But in a rejoinder to the ruling, the Supreme Court also ruled that if there a lingering doubt as to whether the particular expostulation falls under the contract or not, then it should be given that the grievance falls under the ambit of the contract (Stern & Najita, 1997). In addition, the Court ruled that the provision of management in the exclusion of certain acts from resolution by arbitration did not hold any legal basis, calling the provision insufficient (Stern & Najita, 1997). In the gist of the trilogy, it is gathered that this principle of “arbitrability” comes from the said cases (Shilling, 2006).In essence, it is not of importance whether the company has agreed to put the issue under arbitration (Shilling, 2006).
The operation in this context is even if it is not certain that the company has done the same, then the issue at hand can be placed under arbitration (Shilling, 2006). If the collective bargaining agreement contains both clauses for the resolution of cases via arbitration and a provision that bars strikes, then all conflicts arising from the CBA is subject to arbitration unless put forth in the contract (Shilling, 2006).Steelworkers v. Enterprise Wheel and Car Corporation In this case decided by the Supreme Court, the management had removed some employees from their positions in sympathy to another co-worker that was discharged from the company’s employ (Stern & Najita, 1997). In the course of arbitration proceedings, the arbiter modified the removal of the employees, handing down ten-day suspensions on the erring employees (Stern & Najita, 1997).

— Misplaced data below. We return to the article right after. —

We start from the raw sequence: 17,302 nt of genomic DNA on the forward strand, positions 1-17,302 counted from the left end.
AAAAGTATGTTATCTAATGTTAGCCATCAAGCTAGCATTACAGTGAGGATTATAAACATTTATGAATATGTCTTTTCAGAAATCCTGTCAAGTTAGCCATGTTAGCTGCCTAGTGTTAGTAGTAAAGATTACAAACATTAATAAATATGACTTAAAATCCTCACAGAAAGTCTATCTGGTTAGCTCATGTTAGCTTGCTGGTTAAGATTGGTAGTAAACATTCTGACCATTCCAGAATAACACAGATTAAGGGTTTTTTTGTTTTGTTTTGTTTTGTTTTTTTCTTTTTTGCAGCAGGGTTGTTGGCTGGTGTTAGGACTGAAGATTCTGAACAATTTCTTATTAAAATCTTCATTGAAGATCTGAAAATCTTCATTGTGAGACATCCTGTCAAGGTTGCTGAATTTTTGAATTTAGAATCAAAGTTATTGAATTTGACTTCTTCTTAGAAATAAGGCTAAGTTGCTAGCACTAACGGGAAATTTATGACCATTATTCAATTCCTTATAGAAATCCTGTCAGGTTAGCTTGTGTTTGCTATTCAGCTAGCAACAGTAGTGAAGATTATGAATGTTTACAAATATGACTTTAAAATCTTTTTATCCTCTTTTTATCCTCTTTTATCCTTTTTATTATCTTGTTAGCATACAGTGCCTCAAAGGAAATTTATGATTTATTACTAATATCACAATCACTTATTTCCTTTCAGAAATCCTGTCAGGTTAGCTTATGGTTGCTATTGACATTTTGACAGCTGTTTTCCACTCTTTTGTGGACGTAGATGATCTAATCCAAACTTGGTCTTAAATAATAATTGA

As the collective bargaining agreement was not in force at the time since the accord had expired, the company challenged the award of the arbiter in giving the employees their former jobs and payment of back salaries to them (Stern & Najita, 1997).On appeal, the appeals court had thrown out the award given by the arbiter, saying that the award was over the time of the enforceability of the contract (Stern & Najita, 1997). But the Supreme Court reversed the decision of the appeals court, saying that the proper conduct of the court should have been to stay away from such issues (Stern & Najita, 1997). The “Steel workers Trilogy” has given beacons by which courts can adduce future litigations involving labor disputes (New Jersey School Boards Association).For one, the issue of arbitration is deemed a contractual arrangement, with both of the litigants authorizing an arbiter to come between the two parties to settle the issues and render fair judgment (New Jersey).
Also it has determined that the courts and not the office of the arbiter, is the proper authority to call for the use of arbitration (New Jersey). Finally, the issue of the scope of the arbitration by the courts shall be set as to the existence of a clause that specifically lays down the use of the method in resolving cases (New Jersey).